Will You? Poem by Herbert Nehrlich

Will You?

I fall asleep at night, with ease
alone, and captain of my sheets.
The other pillow still remains
unused, 'tis sad though, I can say.

She left and took
her trinquets
her mink,
a thousand shoes,
twelve plastic cards,
an album of rare stamps,
nylons from Bon Marché,
the Merc,
false nails,
ten boob supports,
coupons and files,
Aunt Hulda's coins,
both Sonys
and a wad of cash.

She'd come
some day
for photos
of the brats,
and us,
of the reunions
and the trip to Spain.

I kept the Satin sheets,
her pillow
and the pumicestone.

I wake alone,
I dream
and drool
never touch
what cradled her,
withstood the gel,
the overnight renew
and hops inside
to help attain
a perfect sleep.

And then,
there came the day
when I awoke
from lethargy,
put on my thongs
and went
for city walkabout.

Eyes must be trained
and mine were not,
they'd learned
to sleep
and let the world
and all its women pass.

Until the day
that she,
whom I describe
as a blue flower
of the very special kind.

Exquisite plant,
she winked.
I kid you not.
Her lashes were
not false,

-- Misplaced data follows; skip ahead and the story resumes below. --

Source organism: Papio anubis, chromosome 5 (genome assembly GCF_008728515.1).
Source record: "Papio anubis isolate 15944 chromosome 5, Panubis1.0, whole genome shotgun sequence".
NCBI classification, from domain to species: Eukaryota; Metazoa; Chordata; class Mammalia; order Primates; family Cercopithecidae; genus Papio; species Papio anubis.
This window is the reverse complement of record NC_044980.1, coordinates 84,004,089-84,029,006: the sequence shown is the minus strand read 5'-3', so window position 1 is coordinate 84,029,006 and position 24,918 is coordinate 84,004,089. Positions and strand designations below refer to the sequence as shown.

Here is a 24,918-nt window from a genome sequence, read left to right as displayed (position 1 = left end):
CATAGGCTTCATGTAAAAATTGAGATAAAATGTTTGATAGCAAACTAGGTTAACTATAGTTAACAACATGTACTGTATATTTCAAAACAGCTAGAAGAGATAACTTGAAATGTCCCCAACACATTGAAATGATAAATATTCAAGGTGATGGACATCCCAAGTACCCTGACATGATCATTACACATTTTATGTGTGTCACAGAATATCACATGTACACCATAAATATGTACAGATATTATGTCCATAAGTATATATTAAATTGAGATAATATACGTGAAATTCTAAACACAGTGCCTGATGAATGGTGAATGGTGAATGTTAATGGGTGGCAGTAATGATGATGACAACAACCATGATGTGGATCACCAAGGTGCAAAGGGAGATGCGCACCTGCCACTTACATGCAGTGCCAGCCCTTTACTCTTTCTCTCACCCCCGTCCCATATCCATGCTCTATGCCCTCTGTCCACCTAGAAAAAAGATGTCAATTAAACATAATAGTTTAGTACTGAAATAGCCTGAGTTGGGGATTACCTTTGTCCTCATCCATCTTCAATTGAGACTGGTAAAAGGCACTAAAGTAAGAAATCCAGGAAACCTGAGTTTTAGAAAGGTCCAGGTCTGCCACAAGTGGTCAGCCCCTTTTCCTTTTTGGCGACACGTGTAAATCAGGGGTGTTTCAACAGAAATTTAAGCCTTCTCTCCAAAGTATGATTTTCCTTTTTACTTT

a reassurance
of the kind
that men,
becoming set
in their own ways
and (really) stale,
would take
as cash in hand
to pay for inner peace.

We spent
what turned into
a silent avalanche,
to be averted
yet unwilling to comply.

She touched,
I did return
and there was heat
and laughter
all the same,
and there was need.

I have removed
at once,
the pillow
from the past.

Its place,
now occupied
with timid pride
and hope
that cries its tears
and laughs its joys,
by stubby shorts
and Bond's Y-type,
a bright Hawaiian shirt
and one small handkerchief.

It smells of HER,
a scent
to kill all doubts
just for
a little while.

And there is room
in case she comes.
And a new pillow
and the real things
in life.

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